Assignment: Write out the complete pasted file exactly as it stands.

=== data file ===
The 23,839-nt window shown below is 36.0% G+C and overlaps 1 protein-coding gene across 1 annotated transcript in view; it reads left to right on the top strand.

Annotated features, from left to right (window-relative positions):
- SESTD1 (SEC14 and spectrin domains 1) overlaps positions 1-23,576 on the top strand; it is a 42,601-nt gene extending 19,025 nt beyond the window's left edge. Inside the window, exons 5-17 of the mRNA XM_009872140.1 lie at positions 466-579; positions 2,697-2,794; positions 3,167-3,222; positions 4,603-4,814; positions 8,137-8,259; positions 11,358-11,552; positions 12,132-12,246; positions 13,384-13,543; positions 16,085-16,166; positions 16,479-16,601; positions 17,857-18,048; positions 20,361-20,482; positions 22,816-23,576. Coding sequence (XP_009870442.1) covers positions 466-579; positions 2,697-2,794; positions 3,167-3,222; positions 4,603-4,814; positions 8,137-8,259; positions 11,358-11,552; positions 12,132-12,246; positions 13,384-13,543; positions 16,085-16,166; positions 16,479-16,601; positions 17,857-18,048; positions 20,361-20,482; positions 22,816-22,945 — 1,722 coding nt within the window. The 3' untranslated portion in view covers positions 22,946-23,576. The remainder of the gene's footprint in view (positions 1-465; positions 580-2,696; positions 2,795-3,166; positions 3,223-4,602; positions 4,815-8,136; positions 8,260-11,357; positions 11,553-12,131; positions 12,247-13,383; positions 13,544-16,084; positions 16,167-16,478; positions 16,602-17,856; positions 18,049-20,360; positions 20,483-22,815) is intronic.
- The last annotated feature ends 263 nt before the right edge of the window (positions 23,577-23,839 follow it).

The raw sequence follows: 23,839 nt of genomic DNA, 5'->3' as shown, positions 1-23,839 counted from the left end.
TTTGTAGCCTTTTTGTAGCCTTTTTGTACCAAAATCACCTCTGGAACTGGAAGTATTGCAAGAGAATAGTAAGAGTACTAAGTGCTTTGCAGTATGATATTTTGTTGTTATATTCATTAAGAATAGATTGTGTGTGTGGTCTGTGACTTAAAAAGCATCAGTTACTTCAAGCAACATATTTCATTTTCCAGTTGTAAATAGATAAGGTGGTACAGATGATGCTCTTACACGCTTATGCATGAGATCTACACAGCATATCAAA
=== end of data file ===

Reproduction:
The 23,839-nt window shown below is 36.0% G+C and overlaps 1 protein-coding gene across 1 annotated transcript in view; it reads left to right on the top strand.

Annotated features, from left to right (window-relative positions):
- SESTD1 (SEC14 and spectrin domains 1) overlaps positions 1-23,576 on the top strand; it is a 42,601-nt gene extending 19,025 nt beyond the window's left edge. Inside the window, exons 5-17 of the mRNA XM_009872140.1 lie at positions 466-579; positions 2,697-2,794; positions 3,167-3,222; positions 4,603-4,814; positions 8,137-8,259; positions 11,358-11,552; positions 12,132-12,246; positions 13,384-13,543; positions 16,085-16,166; positions 16,479-16,601; positions 17,857-18,048; positions 20,361-20,482; positions 22,816-23,576. Coding sequence (XP_009870442.1) covers positions 466-579; positions 2,697-2,794; positions 3,167-3,222; positions 4,603-4,814; positions 8,137-8,259; positions 11,358-11,552; positions 12,132-12,246; positions 13,384-13,543; positions 16,085-16,166; positions 16,479-16,601; positions 17,857-18,048; positions 20,361-20,482; positions 22,816-22,945 — 1,722 coding nt within the window. The 3' untranslated portion in view covers positions 22,946-23,576. The remainder of the gene's footprint in view (positions 1-465; positions 580-2,696; positions 2,795-3,166; positions 3,223-4,602; positions 4,815-8,136; positions 8,260-11,357; positions 11,553-12,131; positions 12,247-13,383; positions 13,544-16,084; positions 16,167-16,478; positions 16,602-17,856; positions 18,049-20,360; positions 20,483-22,815) is intronic.
- The last annotated feature ends 263 nt before the right edge of the window (positions 23,577-23,839 follow it).

The raw sequence follows: 23,839 nt of genomic DNA, 5'->3' as shown, positions 1-23,839 counted from the left end.
TTTGTAGCCTTTTTGTAGCCTTTTTGTACCAAAATCACCTCTGGAACTGGAAGTATTGCAAGAGAATAGTAAGAGTACTAAGTGCTTTGCAGTATGATATTTTGTTGTTATATTCATTAAGAATAGATTGTGTGTGTGGTCTGTGACTTAAAAAGCATCAGTTACTTCAAGCAACATATTTCATTTTCCAGTTGTAAATAGATAAGGTGGTACAGATGATGCTCTTACACGCTTATGCATGAGATCTACACAGCATATCAAA